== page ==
1. Sorry to tell you, but the book PRINCESS you've read, which made you write this blog, is not fact but 100% fiction! Jean Sasson is the 21st Centuries NR. ONE HOAX author and soon to be unveiled as such. She started to fool the world with her first book of lies THE RAPE OF KUWAIT. For this harmful propaganda book of manny lies Sasson was well paid by the government of Kuwait. Realising how easy it was to get away with writing lies and getting paid for it , Jean Sasson then boldly got hold of the autobiography a european woman, who was married to a Diplomat from Kuwait wrote, and made it her own to write a trilogy about a Saudi Arabian Princess who in reality does not even exist. Looking at yourself as a sample, you can easily tell, how very harmful it is to spread invented lies and sell them as none fiction. Mind you, the publishers who publish this trash are well aware what Sasson is doing, but the lovely money those lies bring in is much more important to publishers than the truth. So they carry on selling Sasson's endless lies to unsuspecting, duped readers which is a crime. But the truth shall out!

  2. Hello Tulpesh Patel, that's the 2nd message I leave for you. Since you've read hoax author Jean Sasson's "Princess" trilogy, I wanted you to know that there is a new expose book on Jean Sasson and her hoaxes, especielly the "Princess" books.
    Kind regards.
    Friederike Monika Pavlik, author of "THE PHONEY PRINCESS"

    1. I have read your book, it is a bunch of lies and garbage. You are not a writer or an author, you're someone that has an axe to grind. All of Jean Sasson's books are educational and everyone will be able to take something from them. No one will gain any perspective from your book because it is nothing more than hate.

  3. The Princess books have changed my life. Prior to reading them I had no idea that women were oppressed so badly in this part of the world. Since reading them I have read all of Jean Sasson's other books. Most recently I got her new ebook "Desert Chick in Saudi Arabia" that was about her travels in the Kingdom. I really enjoyed this book. Thank you Jean for making a difference in people's lives and in caring so much about women's rights.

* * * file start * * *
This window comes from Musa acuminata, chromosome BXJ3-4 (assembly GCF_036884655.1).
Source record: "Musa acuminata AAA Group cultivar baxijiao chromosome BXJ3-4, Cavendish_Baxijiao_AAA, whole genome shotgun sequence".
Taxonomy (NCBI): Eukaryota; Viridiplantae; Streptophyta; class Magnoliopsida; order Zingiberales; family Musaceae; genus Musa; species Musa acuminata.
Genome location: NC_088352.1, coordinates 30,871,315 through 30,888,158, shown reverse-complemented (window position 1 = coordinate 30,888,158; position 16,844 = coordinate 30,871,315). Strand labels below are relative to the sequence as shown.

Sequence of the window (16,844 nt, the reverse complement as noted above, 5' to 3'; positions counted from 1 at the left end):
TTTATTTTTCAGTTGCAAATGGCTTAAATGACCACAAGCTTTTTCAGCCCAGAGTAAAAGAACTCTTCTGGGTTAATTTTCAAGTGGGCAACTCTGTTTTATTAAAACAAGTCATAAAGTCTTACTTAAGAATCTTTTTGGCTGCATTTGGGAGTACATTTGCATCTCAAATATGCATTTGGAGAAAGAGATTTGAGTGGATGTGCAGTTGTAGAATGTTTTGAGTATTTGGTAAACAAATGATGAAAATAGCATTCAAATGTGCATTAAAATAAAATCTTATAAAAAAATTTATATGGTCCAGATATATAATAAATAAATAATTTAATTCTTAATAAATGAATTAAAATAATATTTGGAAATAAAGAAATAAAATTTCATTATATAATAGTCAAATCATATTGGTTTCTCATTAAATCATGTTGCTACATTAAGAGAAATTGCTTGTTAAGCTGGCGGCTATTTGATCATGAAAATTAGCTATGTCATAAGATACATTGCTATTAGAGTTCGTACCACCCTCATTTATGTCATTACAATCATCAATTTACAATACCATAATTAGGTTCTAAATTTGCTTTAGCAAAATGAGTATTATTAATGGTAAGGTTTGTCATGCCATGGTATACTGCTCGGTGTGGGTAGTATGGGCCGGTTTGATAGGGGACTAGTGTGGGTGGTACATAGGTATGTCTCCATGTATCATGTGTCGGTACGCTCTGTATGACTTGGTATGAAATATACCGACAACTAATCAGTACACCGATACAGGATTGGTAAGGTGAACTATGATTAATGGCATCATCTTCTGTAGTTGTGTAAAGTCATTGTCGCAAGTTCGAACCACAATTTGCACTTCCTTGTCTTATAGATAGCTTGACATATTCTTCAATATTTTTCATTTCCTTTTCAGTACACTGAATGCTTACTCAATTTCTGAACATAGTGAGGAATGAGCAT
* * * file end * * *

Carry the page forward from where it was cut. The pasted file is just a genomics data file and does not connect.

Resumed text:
4. Jan B. BS artiste. You're one of plagiarist-hoax author sociopath Jean Sassons individual employees who's job it is to scan the net for negative reviews posted under her fake-hoax books and to insult the writers of those negative reviews.
    Apropos Jean Sassons silly poorly written "American Chick in Saudi Arabia" autobio booklet which did'nt sell at all. It is a joke, a compleet fabrication! As expected, in it she is once again excessively lying and for ever selfinventing herself as someone very important, but this time she had to cut it short because she seems to have run out of inventing fresh lies to make it to a whole book. She is the trademarks of meglomaniacs and Sociopaths. Cheers!

    1. Your lies and your hatred and your utter jealousy must be eating you up inside. Jean Sasson is everything that you are not: honest, talented and lucid!

    2. I just read your books on the recommendation of a friend. I am writing my life story and she wanted to alert me that I should look out for editors, publishers, writers, judges, and even the court reporters or stenographers! I decided to take her advice and read your book THE PHONEY PRINCESS. It was a big lesson for me. I don’t think I will hire an editor. And, when I deal with the publishers, I will tape record all sessions. If I ever have to go to court to protect my property, I’ll do the same thing! And, forget those stenographers! Do you think all of them would take rolled of dollar bills from defendants in order to change around the record they are supposed to be making? I tell you, your book was an eye opener. I will quote so others can know what you think happened: “I saw her from the corner of my eyes reaching for her sunglass case on the table. She said to Gretchen (the stenographer), “Come, I’ll show you my new sunglasses. In quick succession the two women left the room. Why did they have to leave the room to look at sunglasses? Who says there wasn’t a rolled up bundle of dollar bills hidden inside the case?”
      Oh my goodness. I bet you are right. I bet that rich author gave the stenographer thousands of dollars to try and throw the testimony!
      I’m sorry this happened to you, Monika. What a disappointment.

  5. To Monika, why have you also accused other authors of sealing your work?

    You accused Deborah Moggach and a writer named Sylvia.

    Why does this keep happening with you?

    What happened?

    Why didn't you go to England to pursue the allegations against Ms. Moggach? What happened in that case

  6. I've just read the book 'Princess' by J Sasson, it doesn't quite ring true but I can't put my finger on why. It may be the author's easy way of writing that reminds one of the Mills & Boon's genre.